The greatest disparity in worry on any single issue between income groups is being able to pay one’s normal monthly bills, which concerns 67% of lower-income adults but only 21% of upper-income adults.
Forty-six percent of Americans rate their personal finances as excellent or good, similar to what Gallup has measured the past two years but a worse evaluation than in 2017 through 2021. Meanwhile, 36% describe their finances as “only fair,” while 17% rate them as “poor.”
Americans’ ratings of their personal financial situation were worse than now between 2009 and 2012, as the U.S. was coming out of the Great Recession and unemployment was high. During those years, an average of 42% of Americans rated their personal finances positively.
All income groups remain less positive about their financial situation now compared with 2021. Currently, 72% of upper-income, 42% of middle-income and 25% of lower-income Americans rate their situation as excellent or good.
Another question in the survey finds 62% of Americans saying they have enough money to live comfortably, similar to the 64% recorded last year but down from 2022 (67%) and 2021 (72%). Gallup has only had one lower reading on this question since 2002 — 60% in 2012. The high point was 75% in 2002, the first year the question was asked.
Eighty-three percent of upper-income, 62% of middle-income and 37% of lower-income adults say they have enough to live comfortably, with similar declines in each group since 2021.
There has been a slight increase in the percentage of Americans who say their financial situation is getting better — 43% say this, up from 37% in both 2022 and 2023. The current figure is still significantly below the 52% measured in 2021.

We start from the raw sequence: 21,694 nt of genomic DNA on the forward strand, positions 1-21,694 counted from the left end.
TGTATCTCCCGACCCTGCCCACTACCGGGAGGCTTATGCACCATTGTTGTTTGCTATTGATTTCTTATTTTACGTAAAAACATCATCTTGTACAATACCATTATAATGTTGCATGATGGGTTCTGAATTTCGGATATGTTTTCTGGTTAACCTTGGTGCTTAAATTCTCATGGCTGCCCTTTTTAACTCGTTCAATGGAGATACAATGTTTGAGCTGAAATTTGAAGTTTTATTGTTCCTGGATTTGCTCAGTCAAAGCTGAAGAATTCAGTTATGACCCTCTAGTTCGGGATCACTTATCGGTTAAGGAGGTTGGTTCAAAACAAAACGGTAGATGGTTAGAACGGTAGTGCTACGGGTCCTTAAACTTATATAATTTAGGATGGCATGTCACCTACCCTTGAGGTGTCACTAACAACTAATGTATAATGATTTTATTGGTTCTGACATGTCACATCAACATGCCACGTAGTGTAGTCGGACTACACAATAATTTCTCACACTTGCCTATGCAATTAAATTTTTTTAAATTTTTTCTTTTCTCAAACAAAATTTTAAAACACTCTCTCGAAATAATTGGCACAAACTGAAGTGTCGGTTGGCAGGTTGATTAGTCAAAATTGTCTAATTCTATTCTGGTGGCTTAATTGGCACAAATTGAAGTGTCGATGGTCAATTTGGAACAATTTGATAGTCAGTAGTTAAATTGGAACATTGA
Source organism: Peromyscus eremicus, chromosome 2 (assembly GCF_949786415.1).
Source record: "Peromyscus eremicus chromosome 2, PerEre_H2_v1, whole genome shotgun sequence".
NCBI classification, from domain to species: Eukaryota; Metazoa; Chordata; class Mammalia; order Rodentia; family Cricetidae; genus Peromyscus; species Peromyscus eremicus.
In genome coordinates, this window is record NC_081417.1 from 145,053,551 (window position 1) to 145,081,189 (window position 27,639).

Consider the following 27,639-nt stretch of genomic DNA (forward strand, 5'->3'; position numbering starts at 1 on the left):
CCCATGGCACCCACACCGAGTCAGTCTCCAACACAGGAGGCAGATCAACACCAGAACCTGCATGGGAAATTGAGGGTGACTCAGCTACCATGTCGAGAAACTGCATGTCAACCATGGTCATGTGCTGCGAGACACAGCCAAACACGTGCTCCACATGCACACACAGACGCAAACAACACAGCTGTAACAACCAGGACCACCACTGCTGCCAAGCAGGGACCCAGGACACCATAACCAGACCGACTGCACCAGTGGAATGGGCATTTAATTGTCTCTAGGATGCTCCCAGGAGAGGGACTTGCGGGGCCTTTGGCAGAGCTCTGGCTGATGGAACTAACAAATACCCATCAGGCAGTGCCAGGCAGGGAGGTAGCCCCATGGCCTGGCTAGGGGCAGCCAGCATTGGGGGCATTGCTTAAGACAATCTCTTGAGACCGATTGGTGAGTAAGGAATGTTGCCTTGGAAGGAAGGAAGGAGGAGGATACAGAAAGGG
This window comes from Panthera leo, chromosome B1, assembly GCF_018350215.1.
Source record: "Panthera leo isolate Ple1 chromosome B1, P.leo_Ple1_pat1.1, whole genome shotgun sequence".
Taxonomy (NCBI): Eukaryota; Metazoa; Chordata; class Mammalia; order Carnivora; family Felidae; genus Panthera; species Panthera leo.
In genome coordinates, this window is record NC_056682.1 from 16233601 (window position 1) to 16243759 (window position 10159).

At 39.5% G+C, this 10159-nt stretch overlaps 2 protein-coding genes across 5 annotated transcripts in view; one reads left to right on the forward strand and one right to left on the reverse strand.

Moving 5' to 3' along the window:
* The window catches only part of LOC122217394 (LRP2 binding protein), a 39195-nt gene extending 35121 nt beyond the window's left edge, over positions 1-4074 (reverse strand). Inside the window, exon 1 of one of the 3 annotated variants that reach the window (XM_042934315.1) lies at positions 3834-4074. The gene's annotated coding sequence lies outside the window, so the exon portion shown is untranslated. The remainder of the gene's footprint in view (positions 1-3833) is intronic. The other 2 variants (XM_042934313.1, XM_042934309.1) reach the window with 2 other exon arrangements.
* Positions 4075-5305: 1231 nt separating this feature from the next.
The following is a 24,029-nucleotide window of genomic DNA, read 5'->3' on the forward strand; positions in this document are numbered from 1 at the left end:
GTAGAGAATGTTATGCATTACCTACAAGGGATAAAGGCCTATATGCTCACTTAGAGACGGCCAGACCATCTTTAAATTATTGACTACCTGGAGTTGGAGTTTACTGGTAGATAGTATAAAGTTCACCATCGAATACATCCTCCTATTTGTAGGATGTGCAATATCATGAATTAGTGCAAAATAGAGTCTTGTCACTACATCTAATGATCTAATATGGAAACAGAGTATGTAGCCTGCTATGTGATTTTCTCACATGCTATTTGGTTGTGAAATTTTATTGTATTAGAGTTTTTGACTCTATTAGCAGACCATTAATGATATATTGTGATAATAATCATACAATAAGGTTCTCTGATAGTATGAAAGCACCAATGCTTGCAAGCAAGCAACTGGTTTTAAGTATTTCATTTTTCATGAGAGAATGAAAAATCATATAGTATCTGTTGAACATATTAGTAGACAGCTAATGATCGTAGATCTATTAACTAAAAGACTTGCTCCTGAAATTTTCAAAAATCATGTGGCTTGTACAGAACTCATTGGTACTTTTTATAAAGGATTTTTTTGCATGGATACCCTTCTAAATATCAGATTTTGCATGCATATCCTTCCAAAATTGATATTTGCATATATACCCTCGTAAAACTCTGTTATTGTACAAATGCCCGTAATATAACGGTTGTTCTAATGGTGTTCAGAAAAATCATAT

At the same time, 47% say their financial situation is getting worse, up by 17 percentage points since 2021.
A slim majority of upper-income Americans, 52%, believe their financial situation is improving, as do 43% of middle-income and 34% of lower-income Americans.
Inflation continues to be an issue for Americans and is likely why less than half are positive about their financial situation. In addition to being named the most important financial problem facing their family, inflation also ranks as one of the domestic problems Americans worry most about. The issue trails only immigration, the government and the economy in general when Americans are asked to name the most important problem facing the country.
The U.S. inflation rate has declined significantly since its peak in 2022, but that has done little to alter Americans’ perceptions of their finances. This could reflect the cumulative effect of higher prices for the past few years and the fact that inflation has remained above the lower rates in the U.S. between 2012 and 2020. The latest government reports suggest inflation may be increasing again. That news persuaded the Federal Reserve to delay interest rate cuts it was expected to make this year.
The issue also stands to be a key election issue, and renewed inflation would hamper President Joe Biden’s chances of reelection.
To stay up to date with the latest Gallup News insights and updates, follow us on X.
Learn more about how the Gallup Poll Social Series works.
View complete question responses and trends (PDF download).
Results for this Gallup poll are based on telephone interviews conducted April 1-22, 2024, with a random sample of 1,001 adults, aged 18 and older, living in all 50 U.S. states and the District of Columbia. For results based on the total sample of national adults, the margin of sampling error is ±4 percentage points at the 95% confidence level. All reported margins of sampling error include computed design effects for weighting.
Each sample of national adults includes a minimum quota of 80% cellphone respondents and 20% landline respondents, with additional minimum quotas by time zone within region. Landline and cellular telephone numbers are selected using random-digit-dial methods.
In addition to sampling error, question wording and practical difficulties in conducting surveys can introduce error or bias into the findings of public opinion polls.
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May 2, 2024